ORLANDO, FLa. -

The Centers for Disease Control has confirmed that a health-care professional visiting Orlando from Saudi Arabia was diagnosed with MERS -- the second case in the United States of the mysterious virus that has sickened hundreds in the Middle East.

Health officials announced Monday afternoon that the patient is isolated in a Central Florida hospital and is doing well. Officials said the patient was working in a facility in Saudi Arabia that was caring for another MERS patient before coming to the United States.

MERS -- Middle East Respiratory Syndrome -- is an illness that begins with flu-like fever and cough but can lead to shortness of breath, pneumonia and death. A third of those who develop symptoms die from it.

The CDC said that while the virus does not spread easily person to person and requires very close contact, health officials were attempting to contact people who have come in close contact with the man during his visit and on the flights he took to London, Boston and Orlando.

Most MERS cases have been in Saudi Arabia or the Middle East, but earlier this month a first U.S. case was diagnosed in a man who traveled from Saudi Arabia to Indiana.

"Since March 2014 there has been a substantial increase in the number of MERS cases reported worldwide," said Assistant Surgeon General Anne Schuchat.

She said there have been 538 confirmed cases worldwide and 145 deaths.

Kelli Wells, director of the Duval County Health Department, said health officials have been monitoring MERS since they identified the first case two years ago. And the U.S. really stepped up surveillance after the case was identified in Indiana.

“The most important thing (is) we've got to really get out in front of this, and we were doing that prior to this case being identified because we knew that it was likely to happen," Wells said.

MERS is a relatively new virus to humans and was first reported in Saudi Arabia in 2012.

[WATCH: Local doctor's thoughts on MERS]

The first MERS patient in the U.S. was also a healthcare worker at a hospital in Saudi Arabia's capital city. He flew to the United States on April 24. After landing in Chicago, the man took a bus to Munster, Indiana where he became sick and went to a hospital on April 28.
    
The man, an American, improved and was released from the hospital late last week. Tests of people who were around the man have all proved negative, health officials have said.
    
Details about the newest case were not immediately released Monday.
    
MERS belongs to the coronavirus family that includes the common cold and SARS, or severe acute respiratory syndrome, which caused some 800 deaths globally in 2003.
    
The MERS virus has been found in camels, but officials don't know how it is spreading to humans. It can spread from person to person, but officials believe that happens only after close contact. Not all those exposed to the virus become ill.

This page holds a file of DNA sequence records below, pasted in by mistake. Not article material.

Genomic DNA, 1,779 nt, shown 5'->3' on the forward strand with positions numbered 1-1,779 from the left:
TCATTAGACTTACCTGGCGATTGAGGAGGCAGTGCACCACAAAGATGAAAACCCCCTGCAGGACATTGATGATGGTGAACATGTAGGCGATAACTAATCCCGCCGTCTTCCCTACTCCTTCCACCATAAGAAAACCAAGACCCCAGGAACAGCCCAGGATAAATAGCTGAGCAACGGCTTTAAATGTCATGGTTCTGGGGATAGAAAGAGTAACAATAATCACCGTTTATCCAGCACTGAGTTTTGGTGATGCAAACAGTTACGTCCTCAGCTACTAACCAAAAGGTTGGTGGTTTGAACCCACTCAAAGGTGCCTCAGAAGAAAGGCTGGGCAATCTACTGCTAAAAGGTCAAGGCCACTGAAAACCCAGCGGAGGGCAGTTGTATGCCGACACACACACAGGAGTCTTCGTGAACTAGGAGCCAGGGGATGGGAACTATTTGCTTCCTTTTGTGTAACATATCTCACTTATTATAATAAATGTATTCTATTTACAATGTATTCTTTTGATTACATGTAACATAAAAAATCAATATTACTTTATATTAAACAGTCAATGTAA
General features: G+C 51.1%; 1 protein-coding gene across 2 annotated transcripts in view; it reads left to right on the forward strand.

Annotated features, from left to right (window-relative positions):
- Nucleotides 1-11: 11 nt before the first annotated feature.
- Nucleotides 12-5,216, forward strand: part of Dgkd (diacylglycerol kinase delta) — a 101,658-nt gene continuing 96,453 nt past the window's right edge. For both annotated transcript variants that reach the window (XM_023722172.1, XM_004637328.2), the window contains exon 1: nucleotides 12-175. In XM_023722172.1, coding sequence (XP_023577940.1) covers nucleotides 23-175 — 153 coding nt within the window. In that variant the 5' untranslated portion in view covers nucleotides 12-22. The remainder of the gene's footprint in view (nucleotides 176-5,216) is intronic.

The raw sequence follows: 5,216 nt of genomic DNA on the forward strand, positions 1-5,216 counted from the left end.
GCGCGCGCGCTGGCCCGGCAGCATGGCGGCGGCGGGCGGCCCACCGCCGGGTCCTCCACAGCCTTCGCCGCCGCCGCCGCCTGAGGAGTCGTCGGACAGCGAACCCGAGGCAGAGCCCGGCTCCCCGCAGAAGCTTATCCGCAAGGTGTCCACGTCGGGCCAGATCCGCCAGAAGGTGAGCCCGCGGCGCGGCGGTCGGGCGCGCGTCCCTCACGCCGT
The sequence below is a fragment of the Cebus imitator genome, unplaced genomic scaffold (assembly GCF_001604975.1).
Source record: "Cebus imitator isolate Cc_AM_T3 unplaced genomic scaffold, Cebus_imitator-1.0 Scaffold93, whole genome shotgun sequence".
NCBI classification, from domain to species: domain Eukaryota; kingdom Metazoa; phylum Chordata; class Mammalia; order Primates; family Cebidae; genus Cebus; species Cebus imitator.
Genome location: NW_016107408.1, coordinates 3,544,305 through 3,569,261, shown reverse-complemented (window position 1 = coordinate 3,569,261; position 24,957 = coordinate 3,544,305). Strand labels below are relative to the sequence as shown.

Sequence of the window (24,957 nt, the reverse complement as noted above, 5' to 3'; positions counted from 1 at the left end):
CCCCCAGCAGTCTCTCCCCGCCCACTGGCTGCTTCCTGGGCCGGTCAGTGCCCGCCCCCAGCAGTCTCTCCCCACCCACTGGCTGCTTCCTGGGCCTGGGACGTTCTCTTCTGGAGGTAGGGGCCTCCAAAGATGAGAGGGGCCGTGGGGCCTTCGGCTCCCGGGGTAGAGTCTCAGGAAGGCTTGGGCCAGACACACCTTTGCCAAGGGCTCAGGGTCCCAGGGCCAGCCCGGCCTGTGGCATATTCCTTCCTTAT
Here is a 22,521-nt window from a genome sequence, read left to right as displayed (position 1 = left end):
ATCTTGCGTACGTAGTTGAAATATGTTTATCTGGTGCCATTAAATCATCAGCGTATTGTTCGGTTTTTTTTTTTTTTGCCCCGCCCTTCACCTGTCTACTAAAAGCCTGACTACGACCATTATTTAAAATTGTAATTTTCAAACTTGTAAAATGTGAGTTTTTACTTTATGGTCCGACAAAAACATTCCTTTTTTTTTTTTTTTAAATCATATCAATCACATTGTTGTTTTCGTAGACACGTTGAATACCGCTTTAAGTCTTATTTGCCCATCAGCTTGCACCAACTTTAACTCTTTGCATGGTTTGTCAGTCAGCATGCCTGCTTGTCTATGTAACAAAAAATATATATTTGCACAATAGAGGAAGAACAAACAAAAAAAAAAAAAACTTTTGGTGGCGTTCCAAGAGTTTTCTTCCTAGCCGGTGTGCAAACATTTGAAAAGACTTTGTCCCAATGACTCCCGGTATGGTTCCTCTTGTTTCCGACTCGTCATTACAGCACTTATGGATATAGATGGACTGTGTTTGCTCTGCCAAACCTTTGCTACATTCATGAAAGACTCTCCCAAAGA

So far, all sickened had ties to the Middle East region or to people who traveled there.
    
The virus appears to be unusually lethal -- by some estimates, it has killed nearly a third of the people it sickened. That's a far higher percentage than seasonal flu or other routine infections. But it is not as contagious as flu, measles or other diseases. There is no vaccine or cure and there's no specific treatment except to relieve symptoms.

"We have sent additional staff to Saudi Arabia in conjunction with the World Health Organization to learn more about the virus, including to try to understand where it comes from and what are the risk factors for acquiring it," said Dr. Tom Frieden, director of the CDC.

Before entering the U.S., the virus spread to Europe and Malaysia.

Dr. Om Kapoor of the infectious disease department at Baptist Health said it's reason to be cautious but nothing to panic about.

"Once you get it or if you get exposed, it is a big concern because there is no treatment or vaccine for this," Kapoor said. "Mortality could be up to 30 percent. So it could be alarming if we don't use the caution right now."

Experts say don't go near sick people if at all possible. Wash your hands often and don't touch your eyes or mouth with your hands. If you have symptoms like fever, chills or cough, see a doctor.

“If you develop symptoms and you've had recent travel, then you should see your physician and trust that we in the public health system have pushed the information out to your clinician so they can do a full and thorough assessment,” Wells said. "Particularly in this case, with a virus we don't know everything about and as with most viruses we don't have medications to treat effectively, prevention is really the key."